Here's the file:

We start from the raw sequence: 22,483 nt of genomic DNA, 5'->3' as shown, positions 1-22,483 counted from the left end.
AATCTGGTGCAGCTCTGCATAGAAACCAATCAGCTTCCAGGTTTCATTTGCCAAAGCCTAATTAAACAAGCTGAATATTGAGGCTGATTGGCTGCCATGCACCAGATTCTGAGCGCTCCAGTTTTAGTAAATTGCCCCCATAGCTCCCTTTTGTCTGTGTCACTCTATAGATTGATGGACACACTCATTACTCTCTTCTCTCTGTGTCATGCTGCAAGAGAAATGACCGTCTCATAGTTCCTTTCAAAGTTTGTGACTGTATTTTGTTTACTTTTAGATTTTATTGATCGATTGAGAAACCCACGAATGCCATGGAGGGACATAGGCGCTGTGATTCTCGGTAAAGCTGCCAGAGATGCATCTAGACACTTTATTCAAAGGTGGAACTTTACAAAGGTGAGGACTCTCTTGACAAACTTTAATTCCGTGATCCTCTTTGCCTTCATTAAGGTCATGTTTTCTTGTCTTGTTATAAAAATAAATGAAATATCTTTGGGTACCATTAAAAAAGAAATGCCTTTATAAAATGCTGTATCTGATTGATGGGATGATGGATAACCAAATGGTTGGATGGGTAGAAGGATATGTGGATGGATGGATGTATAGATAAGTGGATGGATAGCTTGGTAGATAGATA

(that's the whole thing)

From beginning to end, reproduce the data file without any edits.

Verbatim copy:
We start from the raw sequence: 22,483 nt of genomic DNA, 5'->3' as shown, positions 1-22,483 counted from the left end.
AATCTGGTGCAGCTCTGCATAGAAACCAATCAGCTTCCAGGTTTCATTTGCCAAAGCCTAATTAAACAAGCTGAATATTGAGGCTGATTGGCTGCCATGCACCAGATTCTGAGCGCTCCAGTTTTAGTAAATTGCCCCCATAGCTCCCTTTTGTCTGTGTCACTCTATAGATTGATGGACACACTCATTACTCTCTTCTCTCTGTGTCATGCTGCAAGAGAAATGACCGTCTCATAGTTCCTTTCAAAGTTTGTGACTGTATTTTGTTTACTTTTAGATTTTATTGATCGATTGAGAAACCCACGAATGCCATGGAGGGACATAGGCGCTGTGATTCTCGGTAAAGCTGCCAGAGATGCATCTAGACACTTTATTCAAAGGTGGAACTTTACAAAGGTGAGGACTCTCTTGACAAACTTTAATTCCGTGATCCTCTTTGCCTTCATTAAGGTCATGTTTTCTTGTCTTGTTATAAAAATAAATGAAATATCTTTGGGTACCATTAAAAAAGAAATGCCTTTATAAAATGCTGTATCTGATTGATGGGATGATGGATAACCAAATGGTTGGATGGGTAGAAGGATATGTGGATGGATGGATGTATAGATAAGTGGATGGATAGCTTGGTAGATAGATA